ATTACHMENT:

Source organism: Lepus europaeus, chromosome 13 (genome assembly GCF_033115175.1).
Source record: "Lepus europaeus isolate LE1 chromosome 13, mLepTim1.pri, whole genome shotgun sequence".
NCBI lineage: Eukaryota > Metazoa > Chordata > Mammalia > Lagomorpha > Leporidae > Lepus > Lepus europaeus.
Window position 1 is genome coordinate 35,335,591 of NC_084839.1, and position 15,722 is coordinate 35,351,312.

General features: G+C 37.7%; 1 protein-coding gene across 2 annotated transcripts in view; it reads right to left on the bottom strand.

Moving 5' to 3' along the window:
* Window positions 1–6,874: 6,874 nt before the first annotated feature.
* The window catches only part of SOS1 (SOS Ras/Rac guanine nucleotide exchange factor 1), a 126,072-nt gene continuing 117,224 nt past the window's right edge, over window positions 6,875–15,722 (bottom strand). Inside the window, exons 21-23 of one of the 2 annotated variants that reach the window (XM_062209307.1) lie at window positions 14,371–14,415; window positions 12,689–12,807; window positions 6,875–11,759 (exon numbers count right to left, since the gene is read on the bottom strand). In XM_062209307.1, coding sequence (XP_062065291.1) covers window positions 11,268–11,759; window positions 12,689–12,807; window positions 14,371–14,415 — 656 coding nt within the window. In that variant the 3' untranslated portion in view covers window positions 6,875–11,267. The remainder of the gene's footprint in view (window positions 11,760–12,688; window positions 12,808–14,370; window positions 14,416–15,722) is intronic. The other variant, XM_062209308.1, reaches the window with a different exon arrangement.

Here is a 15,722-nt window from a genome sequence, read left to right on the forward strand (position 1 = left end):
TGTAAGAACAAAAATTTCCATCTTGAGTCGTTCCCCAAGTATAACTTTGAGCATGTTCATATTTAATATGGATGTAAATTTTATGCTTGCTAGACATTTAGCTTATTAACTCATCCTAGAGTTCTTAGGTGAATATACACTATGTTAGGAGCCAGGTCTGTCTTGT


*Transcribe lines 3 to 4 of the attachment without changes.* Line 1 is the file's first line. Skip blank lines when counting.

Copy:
NCBI lineage: Eukaryota > Metazoa > Chordata > Mammalia > Lagomorpha > Leporidae > Lepus > Lepus europaeus.
Window position 1 is genome coordinate 35,335,591 of NC_084839.1, and position 15,722 is coordinate 35,351,312.